Gaining acceptance for risk management
Vernon Grose is a veteran of safety management and has received multiple awards in that capacity. Given that background, it is not surprising that he comes to risk management (in which he is recognized by some as an expert) from the loss prevention and insurance side – rather than the enterprise risk management side exemplified by advocates of ISO 31000 and COSO ERM.
In a recent post, Vernon asks these questions – all of which are good:
- How can you get the Board of Directors to take more interest in risk management?
- How can you convince both top management and front line employees to give it more credence and support?
But, I am afraid he gives very poor answers in the form of 4 steps that won’t work! I will let you read them, but note how he ends the piece: “If you cannot secure the desired level of buy-in with these 4 steps, consider whether the organization is deserving of your skills and dedication”.
Mr. Grose’s first is “Know your total cost of risk”. My reply to that is in an article published by CFO in 2012, Total cost of risk redefined. My good friend Carol Fox of RIMS is quoted:
“CFOs don’t think of total cost of risk as what we’re measuring.” While insurance remains important for transferring risk and protecting the balance sheet, Fox said, companies are trying to strengthen their overall risk-management capabilities with an eye to overcoming obstacles to reaching organizational goals. “They’re looking at what their strategic plans are and how those play into risk scenarios,” she said.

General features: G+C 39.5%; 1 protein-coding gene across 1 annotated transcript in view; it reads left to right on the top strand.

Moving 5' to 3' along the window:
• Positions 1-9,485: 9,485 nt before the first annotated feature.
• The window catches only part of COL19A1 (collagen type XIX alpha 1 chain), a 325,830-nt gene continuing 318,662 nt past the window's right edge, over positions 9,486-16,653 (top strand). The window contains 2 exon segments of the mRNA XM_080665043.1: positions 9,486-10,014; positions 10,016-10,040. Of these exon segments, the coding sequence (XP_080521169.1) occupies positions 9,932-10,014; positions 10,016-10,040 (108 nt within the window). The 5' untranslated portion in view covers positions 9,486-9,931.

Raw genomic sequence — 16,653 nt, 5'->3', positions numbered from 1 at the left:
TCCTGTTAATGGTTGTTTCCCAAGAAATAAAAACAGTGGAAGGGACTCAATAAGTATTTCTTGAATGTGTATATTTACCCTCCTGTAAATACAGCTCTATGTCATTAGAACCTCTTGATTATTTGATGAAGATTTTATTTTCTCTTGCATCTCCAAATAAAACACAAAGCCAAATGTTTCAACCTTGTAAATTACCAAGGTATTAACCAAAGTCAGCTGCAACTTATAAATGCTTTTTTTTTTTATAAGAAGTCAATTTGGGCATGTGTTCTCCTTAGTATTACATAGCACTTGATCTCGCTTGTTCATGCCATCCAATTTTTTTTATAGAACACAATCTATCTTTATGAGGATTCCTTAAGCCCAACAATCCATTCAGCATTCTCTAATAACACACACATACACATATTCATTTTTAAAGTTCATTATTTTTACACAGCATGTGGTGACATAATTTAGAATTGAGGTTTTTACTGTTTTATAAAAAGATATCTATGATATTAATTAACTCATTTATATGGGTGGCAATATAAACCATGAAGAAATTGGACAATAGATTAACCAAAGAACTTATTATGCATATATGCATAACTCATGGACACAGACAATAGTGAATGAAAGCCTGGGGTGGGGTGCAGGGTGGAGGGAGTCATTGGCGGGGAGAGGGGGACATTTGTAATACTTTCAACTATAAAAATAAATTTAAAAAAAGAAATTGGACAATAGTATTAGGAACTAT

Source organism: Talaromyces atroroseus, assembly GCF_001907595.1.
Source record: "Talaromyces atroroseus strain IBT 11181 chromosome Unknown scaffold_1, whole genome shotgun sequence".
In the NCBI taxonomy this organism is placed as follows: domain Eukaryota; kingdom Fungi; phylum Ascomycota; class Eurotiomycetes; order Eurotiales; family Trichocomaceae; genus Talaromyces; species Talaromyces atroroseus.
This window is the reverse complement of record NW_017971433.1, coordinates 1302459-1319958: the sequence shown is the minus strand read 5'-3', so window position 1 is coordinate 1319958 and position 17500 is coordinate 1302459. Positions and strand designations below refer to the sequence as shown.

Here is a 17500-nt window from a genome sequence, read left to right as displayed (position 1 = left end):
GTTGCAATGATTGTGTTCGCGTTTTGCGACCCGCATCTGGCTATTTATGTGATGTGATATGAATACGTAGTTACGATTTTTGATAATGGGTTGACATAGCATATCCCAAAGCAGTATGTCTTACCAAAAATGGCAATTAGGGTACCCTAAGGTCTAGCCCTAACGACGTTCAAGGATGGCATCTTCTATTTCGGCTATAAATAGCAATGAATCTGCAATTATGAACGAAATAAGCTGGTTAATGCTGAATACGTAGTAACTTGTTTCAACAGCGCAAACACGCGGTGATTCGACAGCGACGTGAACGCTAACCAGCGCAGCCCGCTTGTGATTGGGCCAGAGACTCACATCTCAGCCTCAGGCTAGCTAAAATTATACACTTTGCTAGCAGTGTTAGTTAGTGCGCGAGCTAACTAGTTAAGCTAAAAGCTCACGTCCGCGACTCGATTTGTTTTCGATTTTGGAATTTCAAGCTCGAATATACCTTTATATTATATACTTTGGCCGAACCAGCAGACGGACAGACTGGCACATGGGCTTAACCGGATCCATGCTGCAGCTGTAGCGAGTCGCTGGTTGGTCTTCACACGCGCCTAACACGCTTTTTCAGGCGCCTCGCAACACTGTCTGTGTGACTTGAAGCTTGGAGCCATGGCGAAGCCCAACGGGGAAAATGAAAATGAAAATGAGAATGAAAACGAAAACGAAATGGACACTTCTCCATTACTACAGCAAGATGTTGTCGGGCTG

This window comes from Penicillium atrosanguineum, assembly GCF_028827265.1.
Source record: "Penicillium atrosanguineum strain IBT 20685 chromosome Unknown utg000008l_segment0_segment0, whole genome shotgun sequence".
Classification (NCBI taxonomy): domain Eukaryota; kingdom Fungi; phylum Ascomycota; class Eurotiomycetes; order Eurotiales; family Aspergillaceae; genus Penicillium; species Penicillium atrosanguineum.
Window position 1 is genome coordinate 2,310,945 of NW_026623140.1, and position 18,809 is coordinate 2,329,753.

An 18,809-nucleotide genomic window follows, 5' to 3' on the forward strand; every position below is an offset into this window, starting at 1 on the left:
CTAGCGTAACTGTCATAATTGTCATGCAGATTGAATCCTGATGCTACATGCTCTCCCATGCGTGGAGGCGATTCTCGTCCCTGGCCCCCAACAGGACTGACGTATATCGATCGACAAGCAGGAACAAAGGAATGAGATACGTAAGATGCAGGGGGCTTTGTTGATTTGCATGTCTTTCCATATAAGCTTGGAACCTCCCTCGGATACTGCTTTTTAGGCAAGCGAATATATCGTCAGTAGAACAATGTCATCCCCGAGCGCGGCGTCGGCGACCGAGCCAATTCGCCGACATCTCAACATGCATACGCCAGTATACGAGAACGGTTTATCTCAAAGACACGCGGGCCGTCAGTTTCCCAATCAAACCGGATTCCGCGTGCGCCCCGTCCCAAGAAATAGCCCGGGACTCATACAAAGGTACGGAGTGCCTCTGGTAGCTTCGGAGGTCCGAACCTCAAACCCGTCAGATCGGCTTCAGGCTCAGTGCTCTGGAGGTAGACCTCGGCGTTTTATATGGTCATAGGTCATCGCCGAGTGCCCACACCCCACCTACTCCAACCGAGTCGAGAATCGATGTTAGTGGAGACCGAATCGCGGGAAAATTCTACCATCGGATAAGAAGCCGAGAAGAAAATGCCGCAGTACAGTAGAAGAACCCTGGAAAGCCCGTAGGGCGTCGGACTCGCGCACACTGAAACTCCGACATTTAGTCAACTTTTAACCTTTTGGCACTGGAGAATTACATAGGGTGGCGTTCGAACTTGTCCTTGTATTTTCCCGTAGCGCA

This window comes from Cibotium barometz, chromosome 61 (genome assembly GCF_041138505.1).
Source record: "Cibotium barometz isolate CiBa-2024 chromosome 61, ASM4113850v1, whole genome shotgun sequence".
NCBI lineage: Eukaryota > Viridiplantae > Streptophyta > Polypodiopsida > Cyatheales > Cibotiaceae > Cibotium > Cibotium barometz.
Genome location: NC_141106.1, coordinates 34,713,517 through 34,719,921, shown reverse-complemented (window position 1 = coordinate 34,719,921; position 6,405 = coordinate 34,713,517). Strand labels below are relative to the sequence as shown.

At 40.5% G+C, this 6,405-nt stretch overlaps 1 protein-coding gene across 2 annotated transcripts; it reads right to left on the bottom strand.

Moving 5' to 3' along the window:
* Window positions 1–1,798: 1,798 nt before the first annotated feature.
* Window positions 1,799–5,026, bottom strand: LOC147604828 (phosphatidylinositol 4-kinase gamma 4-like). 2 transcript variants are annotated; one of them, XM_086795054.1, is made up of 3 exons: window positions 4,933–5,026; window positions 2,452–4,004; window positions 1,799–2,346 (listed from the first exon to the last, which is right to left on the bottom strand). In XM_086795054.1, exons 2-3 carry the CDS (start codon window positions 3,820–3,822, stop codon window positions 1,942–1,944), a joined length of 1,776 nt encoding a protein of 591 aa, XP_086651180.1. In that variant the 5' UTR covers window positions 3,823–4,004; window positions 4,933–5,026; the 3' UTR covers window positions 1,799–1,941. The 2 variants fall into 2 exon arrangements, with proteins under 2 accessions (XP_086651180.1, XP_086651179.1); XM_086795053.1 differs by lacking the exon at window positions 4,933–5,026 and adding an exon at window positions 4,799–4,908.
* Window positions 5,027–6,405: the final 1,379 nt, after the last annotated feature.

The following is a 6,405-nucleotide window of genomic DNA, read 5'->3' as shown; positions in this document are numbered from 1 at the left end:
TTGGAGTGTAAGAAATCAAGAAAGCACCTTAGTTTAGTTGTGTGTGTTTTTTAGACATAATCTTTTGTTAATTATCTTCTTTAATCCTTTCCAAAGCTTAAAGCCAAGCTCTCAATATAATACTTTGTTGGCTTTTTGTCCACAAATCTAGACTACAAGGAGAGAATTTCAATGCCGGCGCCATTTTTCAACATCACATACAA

Let me see if I can come up with four better steps:
- Show how risk management enables more informed, more intelligent, and therefore better decisions that provide a higher likelihood of success
- Show how risk management helps executives be successful personally as well as enabling the organization to improve the odds and extent of achieving objectives
- Stop talking about losses and start talking about success
- Stop using the techno-babble of risk management, insurance, or loss prevention, and start talking in terms that the executives and the board can relate to – the achievement of objectives, attainment of increased revenue or profits, and the delivery of value to stakeholders
In other words, let’s focus on better decisions and increasing the likelihood and extent of success. Talk to the board and executive management about seizing opportunities as well as avoiding banana skins.
They will listen and pay attention (and contribute resources) to success when they won’t necessarily to simply avoiding failure.
Then act in accordance with those principles. Partner with operating management and help them make better decisions that optimize the results of uncertainty, instead of acting as the corporate police that stops them from taking the risk they believe necessary for success – and inhibits their innovation, entrepreneurship, and speed of decisions.
For those interested in discussing standards and frameworks, which is better in explaining risk management to executives and the board, COSO ERM or ISO 31000? Or, are they only suitable for practitioners? (This is a trick question to a degree – every board member and executive is a risk practitioner.)